Gordon's new guy is the old guy
Steve Letarte, in his first full season as crew chief, goes far enough back with the driver to say: "He's just Jeff."
By BRANT JAMES
Published February 11, 2006
DAYTONA BEACH - Jeff Gordon was striding through the garage area during lunch break at Daytona International Speedway when he spied his ghosts of crew chiefs past and present standing in a tight scrum ahead of him. Gordon, conspicuous in a loud red, blue and yellow fire suit and matching hat, slinked in unnoticed for a minute as his former partner, Robbie Loomis, finished a punch line. His new crew chief, Steve Letarte, laughed appropriately hard.
"Remember that girl in Phoenix in the yellow dress?" Loomis queried, elbowing each.
Then Letarte picked up the conversation and took his turn cracking them up. Picked it up just like he has one of the most pressure-filled jobs in NASCAR, that as crew chief of a four-time Nextel Cup champion, the series' active wins leader, and a driver who is coming off the most disappointing points finish of his 14-year career. Anxiety should radiate from the 26-year-old. But it doesn't. He exudes a self-effacing confidence, a sense of belonging, perhaps because a challenge those outside of Hendrick Motorsports consider daunting is just another role for the only team that's ever written him a paycheck. He knows the inside jokes already, and everybody knows him. He knows the expectations. And he knows he has the resources to meet them.
"I don't know if I'm the guy," he smiled. "But I'm the guy they chose."
Twelve years ago, Letarte started his career sweeping floors at Hendrick Motorsports' sprawling 100-acre campus while he attended high school. After graduating, he returned and worked up through the system: mechanic, tire specialist, then car chief in 2002. When Loomis left to take an executive job at Petty Enterprises with 10 races left last season, Letarte was promoted to his first crew chief position for Gordon's No. 24 Chevrolet and tasked with tidying the mess of Gordon's 2005 season and retrenching for 2006. He and Gordon won in their sixth race together at Martinsville.
"I'm the kind of guy where there is nothing I want more than for somebody to say, "Here, make a decision,"' Letarte said. "I'm really not that confident, but you have to lead with confidence. And when you make a decision, make it. Right, wrong, or indifferent, make a decision and move on."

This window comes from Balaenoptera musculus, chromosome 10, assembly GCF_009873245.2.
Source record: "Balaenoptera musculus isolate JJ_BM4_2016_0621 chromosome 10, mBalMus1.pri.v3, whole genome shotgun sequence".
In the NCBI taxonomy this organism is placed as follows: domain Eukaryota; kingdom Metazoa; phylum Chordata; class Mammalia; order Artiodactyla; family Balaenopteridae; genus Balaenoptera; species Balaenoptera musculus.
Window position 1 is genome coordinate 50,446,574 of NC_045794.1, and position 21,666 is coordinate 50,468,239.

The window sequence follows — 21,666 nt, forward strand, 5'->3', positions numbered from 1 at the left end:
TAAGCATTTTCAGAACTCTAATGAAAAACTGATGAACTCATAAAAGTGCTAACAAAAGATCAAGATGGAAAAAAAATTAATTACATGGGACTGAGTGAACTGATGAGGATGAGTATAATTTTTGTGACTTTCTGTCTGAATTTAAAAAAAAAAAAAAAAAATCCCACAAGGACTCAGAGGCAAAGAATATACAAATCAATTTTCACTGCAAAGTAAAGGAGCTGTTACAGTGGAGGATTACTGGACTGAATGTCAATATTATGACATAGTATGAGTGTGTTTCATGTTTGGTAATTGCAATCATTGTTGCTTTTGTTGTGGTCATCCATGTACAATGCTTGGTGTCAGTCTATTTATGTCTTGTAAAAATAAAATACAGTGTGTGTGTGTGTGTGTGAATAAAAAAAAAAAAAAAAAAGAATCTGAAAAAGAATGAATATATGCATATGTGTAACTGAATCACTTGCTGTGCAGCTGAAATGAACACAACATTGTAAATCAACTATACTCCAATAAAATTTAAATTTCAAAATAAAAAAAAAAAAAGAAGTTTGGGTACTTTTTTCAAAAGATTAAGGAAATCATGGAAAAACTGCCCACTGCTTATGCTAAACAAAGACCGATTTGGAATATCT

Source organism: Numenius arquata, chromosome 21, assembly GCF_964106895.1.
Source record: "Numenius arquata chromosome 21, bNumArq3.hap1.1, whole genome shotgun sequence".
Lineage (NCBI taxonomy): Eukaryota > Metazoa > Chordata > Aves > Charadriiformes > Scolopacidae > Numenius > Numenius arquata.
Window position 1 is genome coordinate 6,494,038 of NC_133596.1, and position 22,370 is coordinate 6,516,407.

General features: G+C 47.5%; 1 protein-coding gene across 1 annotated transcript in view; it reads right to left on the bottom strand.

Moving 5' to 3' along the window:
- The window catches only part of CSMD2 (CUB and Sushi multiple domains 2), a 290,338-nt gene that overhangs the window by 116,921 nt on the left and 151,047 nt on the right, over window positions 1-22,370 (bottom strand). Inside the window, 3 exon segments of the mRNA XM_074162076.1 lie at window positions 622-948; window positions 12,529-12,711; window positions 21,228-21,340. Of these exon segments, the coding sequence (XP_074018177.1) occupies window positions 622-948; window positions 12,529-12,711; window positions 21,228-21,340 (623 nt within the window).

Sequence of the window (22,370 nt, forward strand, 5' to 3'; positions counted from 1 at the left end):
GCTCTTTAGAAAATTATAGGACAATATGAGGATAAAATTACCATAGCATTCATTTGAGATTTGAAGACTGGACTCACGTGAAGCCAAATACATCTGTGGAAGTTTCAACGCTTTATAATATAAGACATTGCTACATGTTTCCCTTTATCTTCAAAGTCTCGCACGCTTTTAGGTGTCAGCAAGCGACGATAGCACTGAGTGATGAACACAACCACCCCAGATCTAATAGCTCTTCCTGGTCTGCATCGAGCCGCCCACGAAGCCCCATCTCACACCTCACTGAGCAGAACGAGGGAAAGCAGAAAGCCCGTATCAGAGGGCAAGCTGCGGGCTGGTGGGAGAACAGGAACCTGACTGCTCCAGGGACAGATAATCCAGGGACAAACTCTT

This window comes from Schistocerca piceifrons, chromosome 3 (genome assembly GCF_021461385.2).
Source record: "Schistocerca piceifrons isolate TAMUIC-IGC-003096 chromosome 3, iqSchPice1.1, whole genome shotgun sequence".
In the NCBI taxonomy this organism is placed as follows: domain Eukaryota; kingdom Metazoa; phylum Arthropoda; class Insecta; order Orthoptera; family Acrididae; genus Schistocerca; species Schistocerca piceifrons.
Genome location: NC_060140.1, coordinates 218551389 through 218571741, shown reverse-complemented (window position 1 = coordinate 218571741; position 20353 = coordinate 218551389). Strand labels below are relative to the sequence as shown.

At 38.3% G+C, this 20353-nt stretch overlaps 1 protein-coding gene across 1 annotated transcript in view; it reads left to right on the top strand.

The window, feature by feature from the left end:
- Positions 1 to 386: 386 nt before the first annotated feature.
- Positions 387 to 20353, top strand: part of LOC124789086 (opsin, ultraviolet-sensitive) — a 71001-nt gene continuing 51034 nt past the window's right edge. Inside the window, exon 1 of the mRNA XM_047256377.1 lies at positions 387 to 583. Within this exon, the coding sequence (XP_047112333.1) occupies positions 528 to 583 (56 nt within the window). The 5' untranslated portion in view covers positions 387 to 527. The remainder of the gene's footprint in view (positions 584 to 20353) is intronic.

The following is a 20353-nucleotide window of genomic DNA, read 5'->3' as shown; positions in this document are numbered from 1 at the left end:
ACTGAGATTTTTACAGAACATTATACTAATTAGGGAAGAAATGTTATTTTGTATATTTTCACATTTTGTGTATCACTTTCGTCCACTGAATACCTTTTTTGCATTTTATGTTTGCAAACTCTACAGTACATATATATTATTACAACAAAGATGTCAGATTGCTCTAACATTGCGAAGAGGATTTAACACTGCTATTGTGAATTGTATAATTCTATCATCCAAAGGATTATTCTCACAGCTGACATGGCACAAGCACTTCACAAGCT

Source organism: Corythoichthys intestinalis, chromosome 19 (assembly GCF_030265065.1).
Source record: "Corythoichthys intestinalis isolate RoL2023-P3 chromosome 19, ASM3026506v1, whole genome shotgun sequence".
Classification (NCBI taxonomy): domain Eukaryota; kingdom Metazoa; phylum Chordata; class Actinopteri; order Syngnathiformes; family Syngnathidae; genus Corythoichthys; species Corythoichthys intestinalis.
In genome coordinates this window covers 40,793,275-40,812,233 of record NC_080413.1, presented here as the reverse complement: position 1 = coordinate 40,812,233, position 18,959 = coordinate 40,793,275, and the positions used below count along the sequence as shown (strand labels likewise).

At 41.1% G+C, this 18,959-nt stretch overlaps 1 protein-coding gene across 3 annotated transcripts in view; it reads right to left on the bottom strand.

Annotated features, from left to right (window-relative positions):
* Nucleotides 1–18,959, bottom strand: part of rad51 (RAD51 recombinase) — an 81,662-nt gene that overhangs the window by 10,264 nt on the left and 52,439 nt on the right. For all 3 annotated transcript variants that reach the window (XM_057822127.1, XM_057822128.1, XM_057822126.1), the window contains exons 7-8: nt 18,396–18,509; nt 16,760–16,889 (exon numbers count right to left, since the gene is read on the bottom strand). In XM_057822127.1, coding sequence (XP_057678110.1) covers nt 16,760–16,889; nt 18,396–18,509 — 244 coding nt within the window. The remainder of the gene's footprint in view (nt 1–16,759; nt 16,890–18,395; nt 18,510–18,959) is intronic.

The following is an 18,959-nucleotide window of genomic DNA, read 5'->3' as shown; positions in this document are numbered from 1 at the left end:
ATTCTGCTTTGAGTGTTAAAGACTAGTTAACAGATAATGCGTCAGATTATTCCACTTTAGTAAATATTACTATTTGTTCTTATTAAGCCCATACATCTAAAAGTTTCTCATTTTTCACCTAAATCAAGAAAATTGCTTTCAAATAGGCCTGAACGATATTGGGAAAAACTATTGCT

Letarte's security comes from knowing the inner workings of every part of his team, that he has earned his way up. Having a four-time champion behind the wheel provides a certain comfort, too. He won't be intimidated by Gordon's credentials. They don't speak much during the week because they know they don't need to. And if they do, well, there's cell phones.
"A lot of people ask me what it's like to work with Jeff, but, heck, he's the only driver I've ever worked with," Letarte said. "He's just Jeff. I respect his accomplishments and I respect the success he's had and I don't take that away from him, but at the same time when I talk to him, I don't talk to him any different than what I talk to you or anyone else."
Letarte is the latest in the Ray Evernham lineage at Hendrick. He and Chad Knaus, now crew chief for Hendrick's Jimmie Johnson, served under Evernham as part of Gordon's 1997 "Rainbow Warriors" championship teams. Though Gordon could have had any number of crew chiefs, he agreed on Letarte because he possessed strong abilities to lead and organize, Gordon said.
"We didn't pick Steve because he was the next guy in line," he said. "We picked Steve because he was the right guy for the job."
Gordon and Letarte's backgrounds also seem to mesh without overlapping. Gordon is 34, Letarte, 26. Gordon has a wealth of experience handling the scrutiny that comes with his status. Letarte stays on the periphery. Gordon dates supermodels, Letarte is married with two kids.
"I think that's a perfect match," Knaus said. "Jeff's at the point where he can lead someone along. Steve needs a little bit of coaching, and I think Jeff can help him with that."
After waiting so long, Letarte would have been forgiven obsessing over team-owner Rick Hendrick's decision last fall. But Letarte said he didn't. That was a lesson learned from another of his predecessors, he said.
"I'm only 26," he said. "I think Robbie Loomis, some of the best advice he ever gave me is sometimes you want things to come slowly. The slower they come, the longer they last."